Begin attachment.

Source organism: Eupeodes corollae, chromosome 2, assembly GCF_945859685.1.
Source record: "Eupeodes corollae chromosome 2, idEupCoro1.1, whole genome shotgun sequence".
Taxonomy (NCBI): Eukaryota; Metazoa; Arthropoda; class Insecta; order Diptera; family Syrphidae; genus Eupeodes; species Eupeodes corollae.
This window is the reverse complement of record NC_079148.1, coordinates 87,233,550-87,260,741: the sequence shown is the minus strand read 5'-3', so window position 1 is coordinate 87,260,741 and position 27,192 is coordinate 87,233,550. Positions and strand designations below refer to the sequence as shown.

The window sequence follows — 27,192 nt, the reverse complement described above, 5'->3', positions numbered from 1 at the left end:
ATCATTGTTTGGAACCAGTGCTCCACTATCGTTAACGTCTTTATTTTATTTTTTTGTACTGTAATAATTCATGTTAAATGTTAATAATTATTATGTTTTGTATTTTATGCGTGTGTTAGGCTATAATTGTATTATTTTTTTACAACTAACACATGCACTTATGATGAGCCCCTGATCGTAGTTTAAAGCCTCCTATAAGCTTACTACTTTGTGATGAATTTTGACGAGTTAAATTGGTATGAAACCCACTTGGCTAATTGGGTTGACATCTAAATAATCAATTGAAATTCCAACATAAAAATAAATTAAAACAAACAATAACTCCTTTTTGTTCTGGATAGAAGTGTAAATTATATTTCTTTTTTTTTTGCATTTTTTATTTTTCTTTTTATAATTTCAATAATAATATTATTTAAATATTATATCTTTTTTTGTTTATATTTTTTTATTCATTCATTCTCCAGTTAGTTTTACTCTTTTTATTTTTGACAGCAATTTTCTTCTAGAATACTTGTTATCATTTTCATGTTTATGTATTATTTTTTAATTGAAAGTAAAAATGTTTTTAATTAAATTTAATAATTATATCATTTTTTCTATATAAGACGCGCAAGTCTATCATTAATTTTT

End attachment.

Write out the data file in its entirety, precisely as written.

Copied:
Source organism: Eupeodes corollae, chromosome 2, assembly GCF_945859685.1.
Source record: "Eupeodes corollae chromosome 2, idEupCoro1.1, whole genome shotgun sequence".
Taxonomy (NCBI): Eukaryota; Metazoa; Arthropoda; class Insecta; order Diptera; family Syrphidae; genus Eupeodes; species Eupeodes corollae.
This window is the reverse complement of record NC_079148.1, coordinates 87,233,550-87,260,741: the sequence shown is the minus strand read 5'-3', so window position 1 is coordinate 87,260,741 and position 27,192 is coordinate 87,233,550. Positions and strand designations below refer to the sequence as shown.

The window sequence follows — 27,192 nt, the reverse complement described above, 5'->3', positions numbered from 1 at the left end:
ATCATTGTTTGGAACCAGTGCTCCACTATCGTTAACGTCTTTATTTTATTTTTTTGTACTGTAATAATTCATGTTAAATGTTAATAATTATTATGTTTTGTATTTTATGCGTGTGTTAGGCTATAATTGTATTATTTTTTTACAACTAACACATGCACTTATGATGAGCCCCTGATCGTAGTTTAAAGCCTCCTATAAGCTTACTACTTTGTGATGAATTTTGACGAGTTAAATTGGTATGAAACCCACTTGGCTAATTGGGTTGACATCTAAATAATCAATTGAAATTCCAACATAAAAATAAATTAAAACAAACAATAACTCCTTTTTGTTCTGGATAGAAGTGTAAATTATATTTCTTTTTTTTTTGCATTTTTTATTTTTCTTTTTATAATTTCAATAATAATATTATTTAAATATTATATCTTTTTTTGTTTATATTTTTTTATTCATTCATTCTCCAGTTAGTTTTACTCTTTTTATTTTTGACAGCAATTTTCTTCTAGAATACTTGTTATCATTTTCATGTTTATGTATTATTTTTTAATTGAAAGTAAAAATGTTTTTAATTAAATTTAATAATTATATCATTTTTTCTATATAAGACGCGCAAGTCTATCATTAATTTTT